Ken Thomson also got busy. In February, the chairman of Thomson Corp. put all his remaining newspapers except the Globe up for sale. The plan followed a continuing strategy to focus on the firm's burgeoning electronic data and information businesses. Most of the papers found buyers, leaving the Globe and the Winnipeg Free Press as the only major Canadian dailies in the Thomson fold. The firm now is looking for a "good home" for the Free Press, Thomson said. The 77-year-old tycoon, who at each round of newspaper sell-offs had maintained he would hold on tight to the Globe, said there will continue to be a connection between Thomson Corp. and the national newspaper. "This is not a sale of The Globe and Mail," Thomson insisted. "This is a merger."
Thomson, who stays on as the Globe's chairman, may end up busier than ever at the newspaper. Monty, who joked with reporters that a front-page Globe scoop on the merger details set off "cardiac arrests" in BCE's legal department, said his company wants to learn from Thomson how to protect the independence of the newsroom. Overseeing the new venture as CEO, under Monty as chairman, will be CTV's current president, Ivan Fecan.
Rumours - published most notably in the Globe itself - had it that BCE and Thomson also tried to take a run at the holding company of the Toronto Maple Leafs hockey team. The only thing Monty would say was the team wasn't involved in the current deal with Thomson. "It could be looked at later," he said.
If BCE does go for a sports team, it will not surprise Charles Sirois. As the entrepreneur who built up and then sold long-distance carrier Teleglobe to BCE and who now heads privately held Telesystem Ltd., he is both a keen observer of the convergence mania, and a sometime player. Through Microcell Telecommunications Inc., a Telesystem holding that operates the Fido cellphone network, he is a competitor to BCE's Bell Mobility and Rogers AT&T Wireless on the mobile side of the business.
Traditionally, Sirois notes, the players that control the physical bottleneck on information - television networks, cable companies, newspaper publishers - are the ones who get rich. But he predicts that in 10 years, 70 per cent of Canadian homes will have high-speed Internet access via several competing systems, be it wireless or high-speed phone lines or cable. That means the method of delivery will become much less important and far less lucrative than the product. And that's why the telecommunications companies are buying the so-called content providers - and surefire draws such as sports franchises. Content is becoming king. The plan to control such sources, though, is not necessarily going to work, Sirois adds. "If I am a content producer, why should I limit myself to one pipe?" he says. "If I'm a pipe producer, do you really believe society will allow you to block content?"
Monty admits his plan is not foolproof, but he says intuitively he believes convergence is the way to go. "There's been much debate about what the ideal media company of the Internet economy should look like," he says. "I believe we have the right recipe. What is not known is whether with these pieces together, will the sum be greater than the parts? At the end of the day, we'll prove it by doing it."
Still, even though all the major telecom companies are bulking up, the convergence strategy is unproven. Monty remembers the mid-1980s, when BCE Commcor, a subsidiary he headed at the time, was involved in a U.S.-based service called iNet. It was a rudimentary precursor to the Web, providing access to almost 3,000 databases. But the project was a bust and cost BCE $30 million. Monty now says it was ahead of its time. This time around, as BCE again steps into unknown territory, the company is hedging its bets, he says. "We'll put properties that are well-known brands - No. 1 brands - together and see whether we can manage a convergence environment, but not blow our brains out while we're doing it."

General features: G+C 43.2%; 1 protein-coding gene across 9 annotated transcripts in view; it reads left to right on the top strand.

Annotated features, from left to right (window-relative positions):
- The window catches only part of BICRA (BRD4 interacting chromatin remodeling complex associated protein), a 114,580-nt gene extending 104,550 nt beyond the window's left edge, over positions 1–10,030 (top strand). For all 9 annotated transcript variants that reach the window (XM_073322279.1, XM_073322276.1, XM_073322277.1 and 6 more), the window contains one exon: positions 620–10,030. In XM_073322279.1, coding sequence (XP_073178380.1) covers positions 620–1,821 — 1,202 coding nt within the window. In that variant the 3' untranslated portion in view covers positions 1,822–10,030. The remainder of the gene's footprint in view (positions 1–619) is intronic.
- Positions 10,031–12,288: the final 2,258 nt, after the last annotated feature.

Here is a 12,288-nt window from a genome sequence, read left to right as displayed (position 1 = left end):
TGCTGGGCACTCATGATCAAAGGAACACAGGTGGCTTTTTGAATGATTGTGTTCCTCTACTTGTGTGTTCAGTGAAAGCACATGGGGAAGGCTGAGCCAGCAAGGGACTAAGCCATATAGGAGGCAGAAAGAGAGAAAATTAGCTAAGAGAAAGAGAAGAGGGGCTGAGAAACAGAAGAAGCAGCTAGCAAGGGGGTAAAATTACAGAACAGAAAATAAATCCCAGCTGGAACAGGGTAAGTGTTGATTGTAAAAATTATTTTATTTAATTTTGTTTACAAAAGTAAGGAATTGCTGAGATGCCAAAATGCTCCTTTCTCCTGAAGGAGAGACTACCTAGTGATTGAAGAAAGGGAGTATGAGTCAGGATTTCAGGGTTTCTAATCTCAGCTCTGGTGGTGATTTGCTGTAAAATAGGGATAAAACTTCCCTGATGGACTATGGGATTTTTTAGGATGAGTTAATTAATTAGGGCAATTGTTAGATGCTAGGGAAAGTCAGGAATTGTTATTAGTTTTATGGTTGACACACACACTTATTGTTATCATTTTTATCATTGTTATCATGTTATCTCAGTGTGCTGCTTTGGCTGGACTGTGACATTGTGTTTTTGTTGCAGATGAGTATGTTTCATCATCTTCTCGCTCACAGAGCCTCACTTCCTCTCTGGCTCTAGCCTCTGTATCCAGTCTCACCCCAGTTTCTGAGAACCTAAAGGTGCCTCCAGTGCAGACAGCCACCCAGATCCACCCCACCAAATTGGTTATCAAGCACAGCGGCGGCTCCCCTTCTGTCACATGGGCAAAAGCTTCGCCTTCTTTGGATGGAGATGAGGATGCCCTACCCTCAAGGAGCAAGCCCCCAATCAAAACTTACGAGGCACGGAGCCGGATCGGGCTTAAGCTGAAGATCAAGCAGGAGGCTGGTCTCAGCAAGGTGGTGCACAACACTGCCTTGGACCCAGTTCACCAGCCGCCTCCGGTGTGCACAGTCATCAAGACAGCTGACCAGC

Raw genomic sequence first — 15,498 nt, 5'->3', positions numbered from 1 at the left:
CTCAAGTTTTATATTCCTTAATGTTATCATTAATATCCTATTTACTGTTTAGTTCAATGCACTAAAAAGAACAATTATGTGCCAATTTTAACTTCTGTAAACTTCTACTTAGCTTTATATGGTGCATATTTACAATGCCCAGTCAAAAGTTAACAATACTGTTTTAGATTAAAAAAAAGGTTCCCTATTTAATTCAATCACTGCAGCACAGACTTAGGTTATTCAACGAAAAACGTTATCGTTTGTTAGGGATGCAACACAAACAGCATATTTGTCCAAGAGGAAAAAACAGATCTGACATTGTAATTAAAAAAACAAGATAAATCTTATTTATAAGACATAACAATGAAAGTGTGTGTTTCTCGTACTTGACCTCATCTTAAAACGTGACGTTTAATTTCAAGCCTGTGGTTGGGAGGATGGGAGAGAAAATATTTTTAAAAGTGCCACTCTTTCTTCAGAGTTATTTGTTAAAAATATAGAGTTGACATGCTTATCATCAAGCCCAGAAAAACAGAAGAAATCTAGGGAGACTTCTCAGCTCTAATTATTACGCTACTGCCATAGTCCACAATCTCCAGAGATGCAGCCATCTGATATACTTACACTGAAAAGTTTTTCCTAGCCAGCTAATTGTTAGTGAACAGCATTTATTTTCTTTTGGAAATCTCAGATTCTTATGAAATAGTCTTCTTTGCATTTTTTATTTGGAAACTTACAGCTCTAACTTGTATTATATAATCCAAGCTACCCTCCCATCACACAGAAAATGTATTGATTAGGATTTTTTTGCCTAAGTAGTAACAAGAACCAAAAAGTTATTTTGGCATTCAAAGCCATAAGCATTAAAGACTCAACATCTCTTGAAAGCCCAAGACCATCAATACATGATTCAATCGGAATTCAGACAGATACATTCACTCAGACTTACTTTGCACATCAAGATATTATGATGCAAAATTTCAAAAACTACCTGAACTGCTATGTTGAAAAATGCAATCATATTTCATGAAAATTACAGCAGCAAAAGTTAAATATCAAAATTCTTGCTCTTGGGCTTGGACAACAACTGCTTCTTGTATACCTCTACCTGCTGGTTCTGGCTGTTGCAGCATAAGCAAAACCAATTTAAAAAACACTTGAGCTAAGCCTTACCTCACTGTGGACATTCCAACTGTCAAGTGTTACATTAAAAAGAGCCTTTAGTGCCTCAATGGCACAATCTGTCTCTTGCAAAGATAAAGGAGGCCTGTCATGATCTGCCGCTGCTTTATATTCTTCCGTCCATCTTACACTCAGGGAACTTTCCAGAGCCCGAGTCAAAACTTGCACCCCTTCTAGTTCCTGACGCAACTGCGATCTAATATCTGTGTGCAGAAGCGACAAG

Still, Monty balks at the comparison to a blackjack player. "I wouldn't say a gambler, but a business trying to build," he says. "Calculated bets," he adds. Yet even Monty knows he's playing in a high-stakes game where the outcome is unpredictable. Had he been told, even just a decade ago, that BCE would end up owning a newspaper and a television network, he says, "I would have said, 'No way.' So we'll see what 10 years from now brings." And who is left at the table.
The Titans of Convergence
The BCE-Thomson deal has created a giant, with three major challengers. Key enterprises owned or controlled by Canada's four major media companies (with non-majority holdings and deals not completed in brackets)
Chairman: Jean Monty
Market value: $23.6 billion
Telephone and Internet services
E-commerce software and services
Teleglobe (23%; 100% pending)
New company to contain:
CTV Inc. (pending)
18 CTV stations, seven others, plus:
- CTV Newsnet
- The Sports Network
- Comedy Network
- Sportsnet (40%)
- Outdoor Life Network
- Discovery Channel Canada
- Talk TV
The Globe and Mail
Business TV channel (50%)
Nine Web sites, including Globeandmail.com, Globeinvestor.com, Workopolis.com (jobs)
Rogers Communications Inc.
President and CEO: Ted Rogers
Market value: $7.4 billion
Rogers Cable Inc.
Cable TV and video rentals
Rogers AT&T Wireless
Toronto Blue Jays (pending)
Rogers Media Inc.
- 28 radio stations
- The Shopping Channel
- CFMT TV, Toronto
- 55 publications, including Maclean's, Chatelaine, Flare, Canadian Business, MoneySense, The Medical Post
- Web sites, including Excite Canada, Quicken Financial Network and Electric Library Canada
At Home Corp.
High-speed Internet service
AT&T Canada Corp.
Canwest Global Communications Corp.
Executive chairman: Izzy Asper
President and CEO: Leonard Asper
Market value: $1.5 billion
Global Television Network
10 TV stations across Canada
Five other Canadian TV stations
Entertainment TV channel
Business TV channel (50%)
Southam Newspaper Group (pending)
13 major dailies and 136 smaller papers
National Post (50%, pending)
TV3 & TV4
CanWest New Zealand Radio
More than 30 radio stations
President and CEO: Pierre-Karl Péladeau
Market value: $2.5 billion
Quebecor World Inc.
Printing plants in North America, South America and Europe
Groupe Vidéotron Ltée (pending)
French-language TV network
Sun Media Corp.
Newspapers including the Sun tabloids, The London Free Press and Le Journal de Montréal
Maclean's September 25, 2000